Rather than make the shot happen, let it happen, and allow the gun to recoil!
Believe it or not, the bullet spends enough time in the bore that the sights must compensate for muzzle climb. If fired correctly, a recoilless shot (from something like a wax bullet) would strike low.
Check off all of the above boxes and the result should be a $10 hit, again, assuming the gun shoots to the sights (another topic worthy of a separate post). Best not to start with the can though. Accuracy will improve more quickly if every shot can be captured for analysis. But first, some psychology: the Zen of shooting!
Mind Over Matter
Perhaps the greatest challenge is exercise of trigger control, much easier said than done! A firing line of new shooters will often grasp the basics within a few hours of structured dry-firing – but some will regress to trigger-jerking as soon as live-firing commences.
Interestingly, almost everyone’s first shot will be right on the money. After that, anticipation of recoil and noise kick in to cause involuntary loss of control. However, the gun doesn’t care what our reaction will be; it’ll be just as noisy and kick just as much either way.
Ideally, if a misfire should occur, no muzzle movement will be evident.
Delivery of an Accurate Shot
A predictable hit really boils down to this: We need to release the trigger in such a manner that the sight picture remains undisturbed before and during the shot!
Sounds simple and in theory, it is! However, of the above fundamentals, trigger control is the hardest to teach, in part because it can’t be diagramed or demonstrated. This explains why many shooters will articulate a well-delivered shot as one that “felt right.”
Improper/inconsistent grip is another source of varying impacts, but it can be easily observed and corrected. The dreaded flinch (accompanied by a downward shove) is the most common malady of all, but it’s often not perceived by the shooter due to recoil. And flinch-itis often intensifies in direct correlation with pressure, to include stringent time standards.
Accuracy vs Speed
Shot placement counts, but defensively, it must be balanced against speed. You can’t miss fast enough. You need to learn how to shoot well before you can shoot fast and well.
Some Rambo-types have trouble with this despite consistently poor target results so. Here’s the deal: If you feel like you’re shooting out of control, guess what? YOU ARE!
Better down-shift one or two gears while concentrating on the basics.
Correcting Shot Placement
Paper plates can work if surround by a larger, contrasting backer, but a large white IPSC target with an 8” black circle in its “chest” is the better diagnostic target. Bullets that don’t hit the circle will still provide useful information for remedial efforts. Plenty of extra use can be wrung out if bullet holes are circled with a felt-tipped Magic Marker (different colors are handy). This system is quicker than fooling with adhesive pasters and the bullet holes won’t lie!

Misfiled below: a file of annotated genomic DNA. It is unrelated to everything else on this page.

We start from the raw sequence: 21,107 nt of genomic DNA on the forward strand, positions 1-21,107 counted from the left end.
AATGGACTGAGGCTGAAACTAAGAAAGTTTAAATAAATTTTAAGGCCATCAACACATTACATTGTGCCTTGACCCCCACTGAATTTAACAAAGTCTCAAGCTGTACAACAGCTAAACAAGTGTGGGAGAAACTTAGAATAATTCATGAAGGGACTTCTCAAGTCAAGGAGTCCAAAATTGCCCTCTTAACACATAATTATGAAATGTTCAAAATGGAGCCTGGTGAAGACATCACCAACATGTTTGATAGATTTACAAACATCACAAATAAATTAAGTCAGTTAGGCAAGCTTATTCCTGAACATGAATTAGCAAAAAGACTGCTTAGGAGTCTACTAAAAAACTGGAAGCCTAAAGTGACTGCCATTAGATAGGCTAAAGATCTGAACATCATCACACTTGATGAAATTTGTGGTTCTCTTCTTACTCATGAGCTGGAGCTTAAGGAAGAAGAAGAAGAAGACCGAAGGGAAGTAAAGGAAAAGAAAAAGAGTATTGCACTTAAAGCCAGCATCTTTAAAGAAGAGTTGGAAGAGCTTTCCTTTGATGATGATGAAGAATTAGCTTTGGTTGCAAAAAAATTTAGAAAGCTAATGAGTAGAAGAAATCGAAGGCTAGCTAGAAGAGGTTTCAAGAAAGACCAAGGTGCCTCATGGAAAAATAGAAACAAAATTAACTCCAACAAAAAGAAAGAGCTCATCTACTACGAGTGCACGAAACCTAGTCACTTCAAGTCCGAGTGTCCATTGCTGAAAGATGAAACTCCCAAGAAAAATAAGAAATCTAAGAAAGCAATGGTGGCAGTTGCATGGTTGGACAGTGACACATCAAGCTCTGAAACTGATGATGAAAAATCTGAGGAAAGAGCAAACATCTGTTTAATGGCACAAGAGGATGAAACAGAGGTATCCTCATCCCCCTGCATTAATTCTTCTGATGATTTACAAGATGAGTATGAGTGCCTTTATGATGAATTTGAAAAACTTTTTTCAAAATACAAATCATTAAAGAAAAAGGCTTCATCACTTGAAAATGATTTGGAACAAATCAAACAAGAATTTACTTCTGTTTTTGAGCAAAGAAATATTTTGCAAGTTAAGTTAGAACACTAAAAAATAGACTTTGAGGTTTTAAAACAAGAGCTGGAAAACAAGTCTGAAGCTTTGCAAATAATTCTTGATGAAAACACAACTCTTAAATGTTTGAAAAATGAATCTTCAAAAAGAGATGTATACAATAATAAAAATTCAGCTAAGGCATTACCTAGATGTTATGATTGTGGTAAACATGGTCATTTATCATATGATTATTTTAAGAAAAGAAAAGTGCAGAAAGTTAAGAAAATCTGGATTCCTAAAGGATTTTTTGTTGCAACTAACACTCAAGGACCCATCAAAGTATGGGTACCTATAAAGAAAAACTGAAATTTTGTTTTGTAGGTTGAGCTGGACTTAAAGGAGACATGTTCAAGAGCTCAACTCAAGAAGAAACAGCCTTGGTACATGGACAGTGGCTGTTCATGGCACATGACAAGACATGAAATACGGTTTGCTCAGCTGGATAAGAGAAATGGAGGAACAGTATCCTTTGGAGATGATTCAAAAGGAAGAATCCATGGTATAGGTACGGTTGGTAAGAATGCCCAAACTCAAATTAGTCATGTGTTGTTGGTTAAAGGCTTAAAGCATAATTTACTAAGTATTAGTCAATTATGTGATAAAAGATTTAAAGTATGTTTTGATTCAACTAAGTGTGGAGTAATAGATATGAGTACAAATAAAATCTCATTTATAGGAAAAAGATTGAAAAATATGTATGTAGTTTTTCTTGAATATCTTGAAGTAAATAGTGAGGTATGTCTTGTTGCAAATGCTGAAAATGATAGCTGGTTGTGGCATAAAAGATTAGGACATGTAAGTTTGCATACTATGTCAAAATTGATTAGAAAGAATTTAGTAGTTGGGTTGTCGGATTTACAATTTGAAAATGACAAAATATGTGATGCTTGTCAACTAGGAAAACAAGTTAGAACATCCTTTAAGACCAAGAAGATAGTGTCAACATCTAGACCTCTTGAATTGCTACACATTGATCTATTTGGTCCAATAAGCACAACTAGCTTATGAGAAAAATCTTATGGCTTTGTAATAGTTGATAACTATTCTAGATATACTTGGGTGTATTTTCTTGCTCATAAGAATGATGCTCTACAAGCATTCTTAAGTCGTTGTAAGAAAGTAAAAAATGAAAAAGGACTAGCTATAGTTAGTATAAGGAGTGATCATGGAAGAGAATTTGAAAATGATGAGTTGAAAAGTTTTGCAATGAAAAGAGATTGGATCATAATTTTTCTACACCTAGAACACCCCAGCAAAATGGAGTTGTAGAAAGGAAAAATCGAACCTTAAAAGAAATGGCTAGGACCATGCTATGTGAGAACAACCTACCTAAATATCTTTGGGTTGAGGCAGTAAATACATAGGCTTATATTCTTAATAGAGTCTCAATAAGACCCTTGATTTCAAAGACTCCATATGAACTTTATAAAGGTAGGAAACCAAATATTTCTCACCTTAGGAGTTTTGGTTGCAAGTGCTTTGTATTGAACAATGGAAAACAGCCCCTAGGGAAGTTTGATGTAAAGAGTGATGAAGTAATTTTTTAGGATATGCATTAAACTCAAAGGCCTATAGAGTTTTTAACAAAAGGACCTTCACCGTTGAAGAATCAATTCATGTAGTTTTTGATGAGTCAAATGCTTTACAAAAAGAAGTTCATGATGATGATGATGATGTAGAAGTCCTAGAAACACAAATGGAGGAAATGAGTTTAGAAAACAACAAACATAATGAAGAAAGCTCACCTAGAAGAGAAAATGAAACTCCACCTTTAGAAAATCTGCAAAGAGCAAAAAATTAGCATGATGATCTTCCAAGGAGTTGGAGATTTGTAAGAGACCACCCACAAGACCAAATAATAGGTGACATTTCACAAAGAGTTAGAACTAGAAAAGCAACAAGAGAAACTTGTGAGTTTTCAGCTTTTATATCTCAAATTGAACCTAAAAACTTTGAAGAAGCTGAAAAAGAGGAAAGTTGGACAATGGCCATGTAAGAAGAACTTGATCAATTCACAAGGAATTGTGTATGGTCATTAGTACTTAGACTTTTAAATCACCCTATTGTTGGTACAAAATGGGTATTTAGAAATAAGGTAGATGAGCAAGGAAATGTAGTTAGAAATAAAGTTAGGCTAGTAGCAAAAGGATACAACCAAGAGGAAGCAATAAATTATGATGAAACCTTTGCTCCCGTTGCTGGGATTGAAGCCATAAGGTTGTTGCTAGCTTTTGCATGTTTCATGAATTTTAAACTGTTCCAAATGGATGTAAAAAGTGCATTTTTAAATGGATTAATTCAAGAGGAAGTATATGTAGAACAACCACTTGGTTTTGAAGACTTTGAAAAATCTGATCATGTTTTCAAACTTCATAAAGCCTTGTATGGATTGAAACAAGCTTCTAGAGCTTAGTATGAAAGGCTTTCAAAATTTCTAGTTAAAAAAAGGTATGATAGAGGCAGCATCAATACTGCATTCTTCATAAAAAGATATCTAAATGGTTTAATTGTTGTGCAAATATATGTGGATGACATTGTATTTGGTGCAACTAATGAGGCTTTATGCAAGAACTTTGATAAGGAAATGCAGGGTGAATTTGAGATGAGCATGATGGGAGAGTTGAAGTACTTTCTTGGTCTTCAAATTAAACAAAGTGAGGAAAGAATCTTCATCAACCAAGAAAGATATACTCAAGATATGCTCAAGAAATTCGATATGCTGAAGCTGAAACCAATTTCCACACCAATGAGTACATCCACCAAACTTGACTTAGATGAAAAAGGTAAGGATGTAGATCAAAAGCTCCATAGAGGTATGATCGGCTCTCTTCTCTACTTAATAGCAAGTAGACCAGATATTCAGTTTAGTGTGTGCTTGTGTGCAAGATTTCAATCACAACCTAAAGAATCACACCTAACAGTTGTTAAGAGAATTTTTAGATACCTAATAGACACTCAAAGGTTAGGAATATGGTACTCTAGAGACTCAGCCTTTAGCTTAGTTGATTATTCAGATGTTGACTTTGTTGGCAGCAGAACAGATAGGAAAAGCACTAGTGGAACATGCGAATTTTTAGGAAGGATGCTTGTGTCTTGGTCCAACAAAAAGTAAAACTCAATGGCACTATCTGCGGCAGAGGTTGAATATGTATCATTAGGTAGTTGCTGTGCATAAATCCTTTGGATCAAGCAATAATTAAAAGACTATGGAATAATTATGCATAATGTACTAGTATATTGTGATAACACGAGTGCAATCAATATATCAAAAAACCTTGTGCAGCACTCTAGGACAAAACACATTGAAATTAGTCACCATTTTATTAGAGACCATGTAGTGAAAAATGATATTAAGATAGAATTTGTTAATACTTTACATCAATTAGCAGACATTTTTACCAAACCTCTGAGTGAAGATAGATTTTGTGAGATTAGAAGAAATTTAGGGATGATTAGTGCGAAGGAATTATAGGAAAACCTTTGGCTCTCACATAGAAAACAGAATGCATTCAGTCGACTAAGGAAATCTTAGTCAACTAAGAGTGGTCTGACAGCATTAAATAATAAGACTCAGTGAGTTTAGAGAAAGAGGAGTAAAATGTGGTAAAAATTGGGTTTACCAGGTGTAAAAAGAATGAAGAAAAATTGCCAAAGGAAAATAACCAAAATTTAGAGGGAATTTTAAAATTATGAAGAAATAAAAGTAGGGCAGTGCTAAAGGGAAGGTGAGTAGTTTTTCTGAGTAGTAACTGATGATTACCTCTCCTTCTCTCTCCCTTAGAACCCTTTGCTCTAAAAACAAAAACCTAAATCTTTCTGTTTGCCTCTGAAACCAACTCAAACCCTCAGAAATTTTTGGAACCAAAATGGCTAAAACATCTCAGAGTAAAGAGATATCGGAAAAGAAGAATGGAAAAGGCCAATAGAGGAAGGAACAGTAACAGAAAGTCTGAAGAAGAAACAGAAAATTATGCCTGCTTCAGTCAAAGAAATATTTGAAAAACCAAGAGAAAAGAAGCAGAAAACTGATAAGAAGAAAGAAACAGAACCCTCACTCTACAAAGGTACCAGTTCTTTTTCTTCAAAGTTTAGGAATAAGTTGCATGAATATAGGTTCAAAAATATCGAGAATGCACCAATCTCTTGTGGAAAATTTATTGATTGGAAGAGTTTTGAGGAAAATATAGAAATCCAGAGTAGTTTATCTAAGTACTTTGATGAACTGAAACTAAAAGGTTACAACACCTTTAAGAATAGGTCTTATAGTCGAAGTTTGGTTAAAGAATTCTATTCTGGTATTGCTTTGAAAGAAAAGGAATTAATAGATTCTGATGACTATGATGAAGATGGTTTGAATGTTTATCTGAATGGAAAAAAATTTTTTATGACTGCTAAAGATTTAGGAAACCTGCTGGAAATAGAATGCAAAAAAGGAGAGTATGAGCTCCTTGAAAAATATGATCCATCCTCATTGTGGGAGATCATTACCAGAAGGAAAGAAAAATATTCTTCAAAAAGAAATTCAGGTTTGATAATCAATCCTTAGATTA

- IPSC Targets - Official USPSA/IPSC CARDBOARD target. White on one side and brown on the reverse. Size: 18" x 30"
Before long you’ll notice a trend from which corrective steps can be developed. Might as well cut the distance in half to start, ten yards is far enough.
Diagnostic chart note: We’ve been to a few instructor-based handgun schools where spiffy diagnostic clocklike charts were handed out. Trouble is, they’re intended for single-handed target shooters.
Target watching will ensure the appearance of bullet holes above point-of-aim (POA). In fact, “appearance” means you may see the hits as they occur – not good.
Easy fix: focus on the front sight! Look for the holes afterward, once the gun is off target. And, maybe, try a set of reading glasses.
Right Hits (For a Rh Shooter)
Good chance it’s a case of trigger-yanking. Slow down and smooth out. A solid and consistent grip helps.
For pistol shooters: maintain control of the trigger and try to find the reset point. If you feel it, stop, and load pressure to fire another controlled shot (can be practiced dry-firing through manual slide-cycling).
The culprit could be too much finger on the trigger, especially if it has a longer D/A-type stroke. The finger should travel rearward with the trigger. The fix could be as simple as repositioning of the shooting hand – or a swap to a different sized grip.